Mayoral candidate and state Sen. Ed Murray (D-43, Capitol Hill) debuted his first cable TV (and internet pop-up) ad today. His campaign says it's a $100,000 buy, and the spot will be up on TV now through Election Day, November 5.
The ad seems pretty generic, but given that it's aimed at the November general electorate, it successfully ticks off some important and subtle messages for the Murray campaign.
In response to the question, "Who Supports Ed Murray?," a bunch of Murray fans, including former Gov. Chris Gregoire, say "I do" or "We do."
The fact that Gregoire (who has high favorables in Seattle) is probably the only instantly recognizable face in the parade of supporters doesn't matter. The diverse cast delivers a visual message. Gregoire is followed by: African American former King County Executive Ron Sims; four Seattle city council members (including two women plus minority council member Bruce Harrell ); a crew of firefighters (the union has endorsed Murray); former OneAmerica executive director Pramila Jayapal; a couple of cops (both minorities, and one woman); some white granola types; and an older white woman. The message? Murray has a broad, groovy coalition.
The "I do" line segues into a nod to Murray's big accomplishment as a state senator when he passed marriage equality last year. The signal to the general voter: Murray is progressive.
While the potency of gay marriage may be fading, the issue still makes Seattle voters feel good about themselves (and by association, Murray). It also tells voters that Murray was a success in Olympia.
Honestly, the ad does nothing for me. Marriage equality isn't a city issue, and it seems like a done deal. Starbucks, Microsoft, and even Seattle political bogeyman state Sen. Rodney Tom (D-48, Medina) are for gay marriage.
But what do I know? I scoffed at Murray's primary ad, which also hit the gay marriage theme hard, and Murray won the primary—beating a pack of solid contenders and the incumbent mayor.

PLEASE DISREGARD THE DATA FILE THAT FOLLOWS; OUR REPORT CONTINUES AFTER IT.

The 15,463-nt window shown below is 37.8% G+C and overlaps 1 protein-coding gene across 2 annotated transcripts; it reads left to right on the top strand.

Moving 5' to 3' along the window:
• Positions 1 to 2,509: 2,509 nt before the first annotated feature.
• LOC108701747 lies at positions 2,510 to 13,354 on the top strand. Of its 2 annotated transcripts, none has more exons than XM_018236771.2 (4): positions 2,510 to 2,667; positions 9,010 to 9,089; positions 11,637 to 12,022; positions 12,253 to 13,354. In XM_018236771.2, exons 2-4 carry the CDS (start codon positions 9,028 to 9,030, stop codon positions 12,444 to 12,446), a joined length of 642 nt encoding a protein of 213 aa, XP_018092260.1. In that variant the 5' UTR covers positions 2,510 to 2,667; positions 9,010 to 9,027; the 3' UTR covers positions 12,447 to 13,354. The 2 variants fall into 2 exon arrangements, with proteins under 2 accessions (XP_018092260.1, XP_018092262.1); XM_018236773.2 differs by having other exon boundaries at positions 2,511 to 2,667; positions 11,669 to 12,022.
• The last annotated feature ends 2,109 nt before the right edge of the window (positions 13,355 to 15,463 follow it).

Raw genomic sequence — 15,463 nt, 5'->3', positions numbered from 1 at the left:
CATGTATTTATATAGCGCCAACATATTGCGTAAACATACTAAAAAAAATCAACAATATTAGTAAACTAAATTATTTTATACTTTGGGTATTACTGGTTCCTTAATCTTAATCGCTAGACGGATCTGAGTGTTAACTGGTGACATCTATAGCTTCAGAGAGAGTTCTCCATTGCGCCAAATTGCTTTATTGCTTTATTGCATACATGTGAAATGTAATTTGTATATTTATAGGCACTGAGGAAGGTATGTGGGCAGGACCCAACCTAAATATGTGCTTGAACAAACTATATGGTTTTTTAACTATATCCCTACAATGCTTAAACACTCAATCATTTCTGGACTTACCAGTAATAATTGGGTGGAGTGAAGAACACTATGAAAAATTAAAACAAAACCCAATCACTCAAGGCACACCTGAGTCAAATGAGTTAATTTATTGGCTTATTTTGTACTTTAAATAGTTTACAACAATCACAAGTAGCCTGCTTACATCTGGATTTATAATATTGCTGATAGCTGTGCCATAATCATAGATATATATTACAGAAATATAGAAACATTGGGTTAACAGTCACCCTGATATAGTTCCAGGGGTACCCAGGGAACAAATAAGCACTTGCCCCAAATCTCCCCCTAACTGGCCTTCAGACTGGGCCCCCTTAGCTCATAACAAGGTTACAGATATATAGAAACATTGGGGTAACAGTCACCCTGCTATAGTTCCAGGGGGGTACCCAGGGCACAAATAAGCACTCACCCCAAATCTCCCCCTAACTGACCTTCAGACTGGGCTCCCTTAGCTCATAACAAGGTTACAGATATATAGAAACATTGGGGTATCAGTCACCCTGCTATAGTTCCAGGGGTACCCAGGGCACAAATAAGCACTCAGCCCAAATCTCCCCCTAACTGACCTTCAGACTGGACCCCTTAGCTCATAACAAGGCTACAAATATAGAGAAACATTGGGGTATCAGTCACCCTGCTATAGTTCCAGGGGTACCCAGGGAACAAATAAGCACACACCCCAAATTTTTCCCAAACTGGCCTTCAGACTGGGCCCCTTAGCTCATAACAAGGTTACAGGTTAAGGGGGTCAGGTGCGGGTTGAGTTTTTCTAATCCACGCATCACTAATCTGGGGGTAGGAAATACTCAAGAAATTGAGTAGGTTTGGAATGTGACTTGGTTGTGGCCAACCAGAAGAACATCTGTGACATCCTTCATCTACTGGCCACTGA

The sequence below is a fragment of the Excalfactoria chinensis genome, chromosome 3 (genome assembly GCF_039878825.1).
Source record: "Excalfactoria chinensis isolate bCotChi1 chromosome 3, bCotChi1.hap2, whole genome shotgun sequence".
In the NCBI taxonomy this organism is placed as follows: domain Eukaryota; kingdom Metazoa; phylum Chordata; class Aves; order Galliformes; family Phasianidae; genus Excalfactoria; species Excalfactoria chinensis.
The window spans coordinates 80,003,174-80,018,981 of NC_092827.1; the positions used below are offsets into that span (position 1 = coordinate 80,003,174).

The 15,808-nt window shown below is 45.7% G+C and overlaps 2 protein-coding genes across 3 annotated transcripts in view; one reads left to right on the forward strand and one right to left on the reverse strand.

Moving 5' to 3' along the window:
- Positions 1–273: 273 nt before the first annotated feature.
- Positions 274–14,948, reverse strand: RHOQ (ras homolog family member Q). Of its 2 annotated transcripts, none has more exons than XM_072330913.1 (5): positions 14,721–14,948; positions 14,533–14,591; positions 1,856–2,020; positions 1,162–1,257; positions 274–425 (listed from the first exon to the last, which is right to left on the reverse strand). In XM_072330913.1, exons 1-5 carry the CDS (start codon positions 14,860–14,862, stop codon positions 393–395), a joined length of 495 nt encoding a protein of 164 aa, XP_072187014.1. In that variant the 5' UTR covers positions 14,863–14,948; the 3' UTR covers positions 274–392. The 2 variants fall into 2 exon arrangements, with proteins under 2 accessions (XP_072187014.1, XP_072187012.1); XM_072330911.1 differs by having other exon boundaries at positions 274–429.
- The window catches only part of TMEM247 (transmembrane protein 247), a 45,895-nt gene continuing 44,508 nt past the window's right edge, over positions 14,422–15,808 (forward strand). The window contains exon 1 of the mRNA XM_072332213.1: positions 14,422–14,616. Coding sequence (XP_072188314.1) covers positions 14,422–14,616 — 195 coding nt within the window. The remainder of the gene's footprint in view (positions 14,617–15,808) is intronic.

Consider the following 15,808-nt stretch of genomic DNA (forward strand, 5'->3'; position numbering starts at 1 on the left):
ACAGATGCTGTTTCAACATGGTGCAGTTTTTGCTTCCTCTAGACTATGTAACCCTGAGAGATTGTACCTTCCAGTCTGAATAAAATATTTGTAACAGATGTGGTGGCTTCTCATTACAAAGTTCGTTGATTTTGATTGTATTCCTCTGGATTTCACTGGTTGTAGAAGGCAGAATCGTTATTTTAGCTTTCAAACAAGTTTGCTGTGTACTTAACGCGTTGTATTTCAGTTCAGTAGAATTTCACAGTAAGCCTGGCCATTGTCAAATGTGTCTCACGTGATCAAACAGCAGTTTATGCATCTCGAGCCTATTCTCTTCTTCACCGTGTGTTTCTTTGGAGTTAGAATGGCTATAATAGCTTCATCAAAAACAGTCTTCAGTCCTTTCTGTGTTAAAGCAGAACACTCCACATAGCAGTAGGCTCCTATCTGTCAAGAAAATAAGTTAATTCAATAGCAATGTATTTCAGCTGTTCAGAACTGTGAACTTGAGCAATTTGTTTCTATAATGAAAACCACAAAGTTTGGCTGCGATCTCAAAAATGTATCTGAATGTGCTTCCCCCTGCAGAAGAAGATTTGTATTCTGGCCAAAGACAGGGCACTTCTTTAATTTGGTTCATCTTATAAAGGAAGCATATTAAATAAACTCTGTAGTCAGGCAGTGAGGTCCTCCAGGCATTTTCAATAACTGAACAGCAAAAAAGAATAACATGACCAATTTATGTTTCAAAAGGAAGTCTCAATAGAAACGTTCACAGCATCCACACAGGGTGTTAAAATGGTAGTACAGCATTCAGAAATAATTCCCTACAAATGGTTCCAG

There's no mention of McGinn, nor any reference to the federal consent decree over the Seattle Police Department, the backlog of transportation projects that are underfunded, nor downtown crime— issues that Murray typically hauls out on the campaign trail. This is a straight-up feel-good ad that introduces the general public to Murray.
McGinn has had his own ad up for a week—a $40,000 cable buy that will run through at least October 20, his campaign says. In comparison to the Murray ad—and perhaps, in terms of messaging, to Murray's advantage—McGinn is alone in the ad, giving no sense of his coalition.
McGinn takes a swipe at Olympia's budget (a dig at former senate budget chair Murray) comparing it to Seattle's record of "never let[ting] our values slide"—holding social services harmless during the recession.
Against the now-familiar black backdrop that's been in several McGinn ads, he cites some city successes—doubling the families and education levy and passing paid sick leave, which are (particularly paid sick leave), the responsibility of the city council. McGinn also notes that the city has begun "divesting from coal" (a reference to his initiative to divest the city from fossil fuel funds)
He then rephrases these achievements as broad themes—climate change, income equality, and education—and delivers the dramatic line: "When our grandchildren ask us what we did ... I want to say to them, 'we did everything possible.'"
McGinn also began rolling out ads on the Seattle Times website today—not a video, but an extensive campaign flyer that outlines McGinn's accomplishments, including: Doubling the families and education levy, building up the rainy day fund, and protecting the social services budget during the recession. It also lays out some goals for a second administration, including: reducing crime, funding parks, and expanding mass transit.
The ad, which cost between $5,000 and $10,000, his campaign says, will run through the end of the election.